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October 14, 2009

Karen Maitland on ‘You can’t keep a good character down.’

I’ve recently had the great honour of being invited to join a group of my five favourite authors known collectively as The Medieval Murderers - Philip Gooden, Susanna Gregory, Michael Jecks, Bernard Knight and Ian Morson. As well as giving joint talks togther, they also write an annual joint novel together and I had the privilege of being able to contribute to their 6th novel THE SACRED STONE.

Each Medieval Murderer author writes a self-contained historical crime/thriller story centred around one object, (in the case of THE SACRED STONE, it is a meteorite) which is handed down through the centuries with the epilogue being set in modern times. Since all the authors have to write their novellas at the same time, it means we have to be able to tell each other in advance where our story will begin and end, so that the next author can work out how their character can acquire the object perhaps 10, 50, or 200 years later and sometimes in a different country. It is quite tricky trying to work out a good ending for your story before you even know what the plot will be.

This has led to some fascinating email exchanges between authors. I wanted my character to buy the sacred stone from one author’s heroine, but he, quite rightly, said she’d never part with it and my character would have to steal it. Except that I knew my character would never steal. We both knew that we could not force our characters to do something that was, well… ‘out of character’ for them.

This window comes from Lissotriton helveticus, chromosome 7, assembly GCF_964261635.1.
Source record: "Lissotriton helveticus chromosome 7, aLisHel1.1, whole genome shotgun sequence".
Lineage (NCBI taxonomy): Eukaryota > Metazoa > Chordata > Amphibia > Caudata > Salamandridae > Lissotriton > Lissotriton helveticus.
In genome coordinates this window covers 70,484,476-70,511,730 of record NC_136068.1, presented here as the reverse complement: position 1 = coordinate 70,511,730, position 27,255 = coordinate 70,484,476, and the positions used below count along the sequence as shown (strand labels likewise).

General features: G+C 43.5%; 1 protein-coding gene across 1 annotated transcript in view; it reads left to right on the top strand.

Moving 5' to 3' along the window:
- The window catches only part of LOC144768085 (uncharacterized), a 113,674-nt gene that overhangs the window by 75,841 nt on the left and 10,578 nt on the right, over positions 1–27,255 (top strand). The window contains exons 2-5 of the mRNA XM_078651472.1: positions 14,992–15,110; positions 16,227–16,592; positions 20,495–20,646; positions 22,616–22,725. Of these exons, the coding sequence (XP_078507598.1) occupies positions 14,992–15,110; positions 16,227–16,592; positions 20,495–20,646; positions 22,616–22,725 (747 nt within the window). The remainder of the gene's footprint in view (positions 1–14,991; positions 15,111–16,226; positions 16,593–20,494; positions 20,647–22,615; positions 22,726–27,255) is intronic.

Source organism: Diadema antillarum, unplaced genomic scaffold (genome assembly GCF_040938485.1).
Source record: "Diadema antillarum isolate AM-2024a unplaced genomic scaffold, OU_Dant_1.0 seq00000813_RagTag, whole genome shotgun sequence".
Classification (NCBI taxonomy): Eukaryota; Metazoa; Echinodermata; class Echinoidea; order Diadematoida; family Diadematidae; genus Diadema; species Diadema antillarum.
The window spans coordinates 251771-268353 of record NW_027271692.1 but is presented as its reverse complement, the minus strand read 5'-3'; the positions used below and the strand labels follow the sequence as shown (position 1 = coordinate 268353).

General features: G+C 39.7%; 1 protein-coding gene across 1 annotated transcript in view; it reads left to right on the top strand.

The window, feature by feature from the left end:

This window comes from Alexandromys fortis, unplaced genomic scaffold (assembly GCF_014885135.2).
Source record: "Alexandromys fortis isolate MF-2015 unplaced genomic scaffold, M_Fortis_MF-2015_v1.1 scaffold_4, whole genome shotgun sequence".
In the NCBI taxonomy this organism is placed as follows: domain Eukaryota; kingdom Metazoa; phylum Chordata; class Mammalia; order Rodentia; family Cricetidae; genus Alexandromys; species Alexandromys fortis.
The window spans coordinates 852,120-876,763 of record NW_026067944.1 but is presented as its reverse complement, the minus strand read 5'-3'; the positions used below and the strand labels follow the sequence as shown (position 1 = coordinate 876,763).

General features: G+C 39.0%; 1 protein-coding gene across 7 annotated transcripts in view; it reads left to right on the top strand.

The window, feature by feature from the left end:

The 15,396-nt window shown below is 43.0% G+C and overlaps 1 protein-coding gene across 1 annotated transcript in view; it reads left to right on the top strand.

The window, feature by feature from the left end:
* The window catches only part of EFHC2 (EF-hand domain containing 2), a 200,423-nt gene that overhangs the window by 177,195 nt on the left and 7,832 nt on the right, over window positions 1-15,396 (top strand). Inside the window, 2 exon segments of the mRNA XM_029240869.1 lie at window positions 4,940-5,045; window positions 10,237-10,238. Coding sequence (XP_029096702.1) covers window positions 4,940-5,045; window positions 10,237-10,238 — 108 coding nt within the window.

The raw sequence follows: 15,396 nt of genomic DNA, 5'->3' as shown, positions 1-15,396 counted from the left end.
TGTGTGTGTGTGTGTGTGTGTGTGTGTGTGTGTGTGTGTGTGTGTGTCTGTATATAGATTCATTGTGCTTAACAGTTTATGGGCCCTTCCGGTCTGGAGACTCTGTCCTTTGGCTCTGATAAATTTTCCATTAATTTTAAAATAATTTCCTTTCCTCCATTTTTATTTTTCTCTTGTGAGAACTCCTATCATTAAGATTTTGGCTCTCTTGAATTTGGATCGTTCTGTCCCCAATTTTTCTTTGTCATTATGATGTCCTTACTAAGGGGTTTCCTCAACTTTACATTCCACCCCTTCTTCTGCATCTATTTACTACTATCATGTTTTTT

It is always a sign that the character has come to life when the author can confidently say - my character wouldn’t do that even though I want them to do it. As an author you then have three choices - (1) Go back to the beginning and change the personality of the character. (2) give that piece of action to a different character. (3) Given in and change the plot.

As I told you in my first blog, I dream vividly, and I know my characters are coming alive when they start walking into my dreams. I’m sitting on a bus and find Zophiel, the medieval magician from COMPANY OF LIARS, is sitting there, glaring at me. Since Zophiel is a cruel nasty character that dream rapidly turns into a nightmare. On another occasion in my dream I walk into a cafe and I’m served by Pega, the bawdy ex-prostitute, from THE OWL KILLERS. But I’m fond of Pega so I don’t mind meeting her.

My main character in COMPANY OF LIARS, Camelot, the badly scarred peddler, was never meant to be in that novel at all. As I was writing THE OWL KILLERS, I created Camelot to deliver the Prologue and the Epilogue of the novel, that was all, I didn’t require him to do anything else. But I always make back-story notes for each character, so that I know what happened to them before the story starts, even if it never gets included in the novel. When I wrote Camelot’s back-story notes, I discovered that he was far too interesting to be cast in the role that I’d created him for. So I had take him out of that novel and put writing THE OWL KILLERS on hold. Then I had to write COMPANY OF LIARS first, just to shut him up.

One thing I’ve learned through writing fiction, once a character comes alive, they are no longer the author’s puppets. You have to listen to them, even if that means changing your plot. It’s as if they are standing behind you dictating their story and you shrug your shoulders and say - that’s the story they want to tell, who am I to argue, after all I’m only the author.

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